July-December 1858

The Collected Letters, Volume 34


TC TO LORD ASHBURTON ; 29 July 1858; DOI: 10.1215/lt-18580729-TC-LOA-01; CL 34: 82-84


The Gill, Cummertrees, Annan 29 july, 1858—

Dear Lord Ashburton,

I am greatly obliged by your kind Letter of this morning; which suppresses, altogether as it ought to do, an unpleasant speck of disorder from one's mind, in a quarter where all is peculiarly bound to be clear and pure,—sad but also beautiful, like the memory of the Departed. We will now proceed straightway and settle that matter; so that only pious silence henceforth may be the element of it.

According to what recollection I have, the Bequest was twofold: part first, a sum of £1,000 to me;—this part will be easily settled, by a cheque from you, or a draft from me such as you have permitted: it is fundamentally indifferent which; but I somehow feel as if I wd prefer the former on a choice given. Part second was of the nature of a charge or commission; a Sum annually (£50, I think) to be bestowed on distressed Literary Persons; her pious gift, my wisest administration, year after year. Now about this there rises the question, Was it to be, during your life, during my life, or during yours and mine? I cannot recollect at all; and think perhaps the point was not specified? In that case, will you, please, settle it, what way you see best: I should think, possibly the third form, “during your life and mine” (unless you find it, expressly or by implication, settled otherwise): do you, please, decide, for I have no right to vote on it. The sum ought to be paid every Fourth of May;1—and if, what is not in the order of Nature, I be the last left of the Three, it will be in my own power to take farther order for the times that Anniversary comes round.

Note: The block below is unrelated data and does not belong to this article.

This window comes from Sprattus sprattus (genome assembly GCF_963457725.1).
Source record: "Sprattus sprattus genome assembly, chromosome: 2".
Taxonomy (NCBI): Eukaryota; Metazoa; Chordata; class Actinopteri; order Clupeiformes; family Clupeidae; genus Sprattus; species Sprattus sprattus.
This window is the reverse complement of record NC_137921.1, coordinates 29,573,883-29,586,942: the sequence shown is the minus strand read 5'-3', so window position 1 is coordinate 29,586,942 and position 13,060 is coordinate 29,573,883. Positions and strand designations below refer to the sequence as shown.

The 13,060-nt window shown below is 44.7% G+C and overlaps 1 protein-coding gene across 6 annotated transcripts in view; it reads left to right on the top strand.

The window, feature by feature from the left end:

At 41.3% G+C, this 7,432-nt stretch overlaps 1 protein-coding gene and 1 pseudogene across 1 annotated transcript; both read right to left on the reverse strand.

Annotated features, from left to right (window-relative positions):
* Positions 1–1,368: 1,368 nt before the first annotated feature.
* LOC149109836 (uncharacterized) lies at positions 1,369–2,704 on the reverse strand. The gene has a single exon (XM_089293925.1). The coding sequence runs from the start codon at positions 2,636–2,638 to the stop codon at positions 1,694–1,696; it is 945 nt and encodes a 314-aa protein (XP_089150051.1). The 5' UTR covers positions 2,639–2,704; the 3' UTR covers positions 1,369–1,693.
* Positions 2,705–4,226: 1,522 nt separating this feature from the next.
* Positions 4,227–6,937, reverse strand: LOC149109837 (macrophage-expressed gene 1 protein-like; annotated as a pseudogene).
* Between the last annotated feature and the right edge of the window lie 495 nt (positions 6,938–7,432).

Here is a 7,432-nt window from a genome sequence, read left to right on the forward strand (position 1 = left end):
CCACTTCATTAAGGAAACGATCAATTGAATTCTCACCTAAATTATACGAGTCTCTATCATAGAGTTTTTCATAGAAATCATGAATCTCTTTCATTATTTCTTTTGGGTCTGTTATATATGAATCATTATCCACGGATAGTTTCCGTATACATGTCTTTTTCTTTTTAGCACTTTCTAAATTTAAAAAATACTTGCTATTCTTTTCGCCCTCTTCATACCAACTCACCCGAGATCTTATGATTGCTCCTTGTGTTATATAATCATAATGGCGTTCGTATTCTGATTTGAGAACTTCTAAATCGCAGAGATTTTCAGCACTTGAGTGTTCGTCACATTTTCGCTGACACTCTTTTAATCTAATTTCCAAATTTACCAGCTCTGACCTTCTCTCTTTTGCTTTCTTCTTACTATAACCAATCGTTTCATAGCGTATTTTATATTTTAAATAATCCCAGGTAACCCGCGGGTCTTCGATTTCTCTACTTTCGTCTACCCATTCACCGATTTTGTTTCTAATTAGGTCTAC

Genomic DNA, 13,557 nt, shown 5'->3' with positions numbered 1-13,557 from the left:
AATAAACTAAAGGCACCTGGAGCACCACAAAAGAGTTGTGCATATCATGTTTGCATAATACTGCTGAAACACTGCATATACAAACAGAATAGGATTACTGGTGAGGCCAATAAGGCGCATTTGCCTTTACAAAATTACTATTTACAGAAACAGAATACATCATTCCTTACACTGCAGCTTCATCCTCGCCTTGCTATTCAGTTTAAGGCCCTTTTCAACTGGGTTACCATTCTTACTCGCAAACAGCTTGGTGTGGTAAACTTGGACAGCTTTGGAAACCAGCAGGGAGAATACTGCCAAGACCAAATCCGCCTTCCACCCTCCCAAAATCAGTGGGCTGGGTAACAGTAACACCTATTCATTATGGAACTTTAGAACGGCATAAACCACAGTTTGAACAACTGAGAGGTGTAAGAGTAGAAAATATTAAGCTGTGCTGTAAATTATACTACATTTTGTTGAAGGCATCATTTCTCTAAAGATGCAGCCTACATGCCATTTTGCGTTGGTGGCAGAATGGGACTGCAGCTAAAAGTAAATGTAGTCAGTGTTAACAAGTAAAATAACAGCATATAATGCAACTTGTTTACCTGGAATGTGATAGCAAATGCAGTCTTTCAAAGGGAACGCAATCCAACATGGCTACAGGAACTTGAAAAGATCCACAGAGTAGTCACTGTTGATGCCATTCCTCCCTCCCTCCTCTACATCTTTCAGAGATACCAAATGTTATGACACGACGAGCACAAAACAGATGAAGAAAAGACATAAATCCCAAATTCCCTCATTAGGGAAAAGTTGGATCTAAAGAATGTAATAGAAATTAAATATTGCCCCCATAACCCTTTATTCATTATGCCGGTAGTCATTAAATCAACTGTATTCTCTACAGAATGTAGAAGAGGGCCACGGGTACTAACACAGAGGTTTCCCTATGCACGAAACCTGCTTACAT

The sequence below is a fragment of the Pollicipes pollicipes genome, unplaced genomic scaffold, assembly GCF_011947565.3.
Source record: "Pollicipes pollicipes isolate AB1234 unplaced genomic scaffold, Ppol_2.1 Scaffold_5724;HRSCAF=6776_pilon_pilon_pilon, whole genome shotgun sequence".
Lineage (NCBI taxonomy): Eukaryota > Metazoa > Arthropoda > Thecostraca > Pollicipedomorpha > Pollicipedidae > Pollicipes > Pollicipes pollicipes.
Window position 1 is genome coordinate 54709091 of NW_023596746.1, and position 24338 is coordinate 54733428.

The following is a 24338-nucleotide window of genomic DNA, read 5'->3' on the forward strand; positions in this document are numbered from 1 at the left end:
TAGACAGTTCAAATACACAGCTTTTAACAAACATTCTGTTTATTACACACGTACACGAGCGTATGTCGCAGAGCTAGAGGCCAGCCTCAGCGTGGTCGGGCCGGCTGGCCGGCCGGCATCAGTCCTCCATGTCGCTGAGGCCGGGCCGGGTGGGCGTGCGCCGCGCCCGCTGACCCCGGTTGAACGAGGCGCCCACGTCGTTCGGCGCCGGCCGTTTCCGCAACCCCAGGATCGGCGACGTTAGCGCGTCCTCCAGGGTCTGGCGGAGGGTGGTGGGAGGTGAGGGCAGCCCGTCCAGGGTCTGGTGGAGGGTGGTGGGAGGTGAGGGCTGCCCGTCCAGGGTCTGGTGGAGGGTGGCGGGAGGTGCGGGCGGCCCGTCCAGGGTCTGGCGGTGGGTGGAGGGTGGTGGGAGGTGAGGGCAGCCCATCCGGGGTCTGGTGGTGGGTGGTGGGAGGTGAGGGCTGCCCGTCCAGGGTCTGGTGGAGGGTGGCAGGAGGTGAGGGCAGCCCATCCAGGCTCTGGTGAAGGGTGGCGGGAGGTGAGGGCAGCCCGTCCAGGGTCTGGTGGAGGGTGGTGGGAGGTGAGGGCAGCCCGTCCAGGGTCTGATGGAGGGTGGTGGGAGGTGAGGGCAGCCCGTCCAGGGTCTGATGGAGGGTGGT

This I think is all we have to do: and if you will now, before leaving Town, put Part second into a settled shape, and write me one other little word on the subject, I will answer nothing more, but either draw, or accept your cheques; and so terminate.


What you say of my Wife is very encouraging,—unless I consider you too sanguine a reporter;—her weak coughing state, all this while, has given me great uneasiness. Poor Lady Elcho, poor Lady Elcho2—may you prove a false prophet there! For her own sake, and for that of Another,3 I can never cease to regard her.

If you come by Carlisle, direct for Glasgow (whh is 40 or 60 miles the shortest road thither), you will pass within 10 miles of me; but I cannot bid you pause for an interview; I wd chace you rather with new velocity into the mountains, well out of the way of Gout4 the scoundrel! From Carlisle there is a fine gentle (ill-paying) railway the quietest and handiest I ever travelled in, whh passes within a gunshot almost of this cottage, and then by Dumfries, Drumlanrig,5 Ayrshire, and places where you have never been:—but, no loitering with Gout to rearward!—

Yours ever truly

T. Carlyle

A “cart to Stralsund” will be extremely welcome, if it were conceivably possible! I have actually got a “Continental Bradshaw,” and pinned the Map of German Railways on the wall. So far advanced on that Enterprise; not farther hitherto!—